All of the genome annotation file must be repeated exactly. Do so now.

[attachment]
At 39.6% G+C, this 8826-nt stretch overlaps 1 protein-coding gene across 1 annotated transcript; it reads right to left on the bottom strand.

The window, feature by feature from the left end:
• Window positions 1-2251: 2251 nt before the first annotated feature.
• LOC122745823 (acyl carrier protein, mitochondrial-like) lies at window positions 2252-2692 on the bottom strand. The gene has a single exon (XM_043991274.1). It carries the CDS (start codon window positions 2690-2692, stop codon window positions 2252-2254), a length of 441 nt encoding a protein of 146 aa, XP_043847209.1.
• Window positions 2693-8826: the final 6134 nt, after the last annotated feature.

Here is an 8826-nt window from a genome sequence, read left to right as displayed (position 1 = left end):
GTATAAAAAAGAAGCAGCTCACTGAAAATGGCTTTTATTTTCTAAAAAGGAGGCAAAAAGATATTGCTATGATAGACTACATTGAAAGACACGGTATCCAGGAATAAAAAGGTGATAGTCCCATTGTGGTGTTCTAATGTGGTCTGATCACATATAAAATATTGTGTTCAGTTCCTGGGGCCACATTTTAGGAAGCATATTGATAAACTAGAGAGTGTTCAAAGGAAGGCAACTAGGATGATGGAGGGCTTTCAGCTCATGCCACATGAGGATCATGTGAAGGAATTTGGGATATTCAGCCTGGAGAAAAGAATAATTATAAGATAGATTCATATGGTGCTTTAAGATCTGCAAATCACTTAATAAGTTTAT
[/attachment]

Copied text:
At 39.6% G+C, this 8826-nt stretch overlaps 1 protein-coding gene across 1 annotated transcript; it reads right to left on the bottom strand.

The window, feature by feature from the left end:
• Window positions 1-2251: 2251 nt before the first annotated feature.
• LOC122745823 (acyl carrier protein, mitochondrial-like) lies at window positions 2252-2692 on the bottom strand. The gene has a single exon (XM_043991274.1). It carries the CDS (start codon window positions 2690-2692, stop codon window positions 2252-2254), a length of 441 nt encoding a protein of 146 aa, XP_043847209.1.
• Window positions 2693-8826: the final 6134 nt, after the last annotated feature.

Here is an 8826-nt window from a genome sequence, read left to right as displayed (position 1 = left end):
GTATAAAAAAGAAGCAGCTCACTGAAAATGGCTTTTATTTTCTAAAAAGGAGGCAAAAAGATATTGCTATGATAGACTACATTGAAAGACACGGTATCCAGGAATAAAAAGGTGATAGTCCCATTGTGGTGTTCTAATGTGGTCTGATCACATATAAAATATTGTGTTCAGTTCCTGGGGCCACATTTTAGGAAGCATATTGATAAACTAGAGAGTGTTCAAAGGAAGGCAACTAGGATGATGGAGGGCTTTCAGCTCATGCCACATGAGGATCATGTGAAGGAATTTGGGATATTCAGCCTGGAGAAAAGAATAATTATAAGATAGATTCATATGGTGCTTTAAGATCTGCAAATCACTTAATAAGTTTAT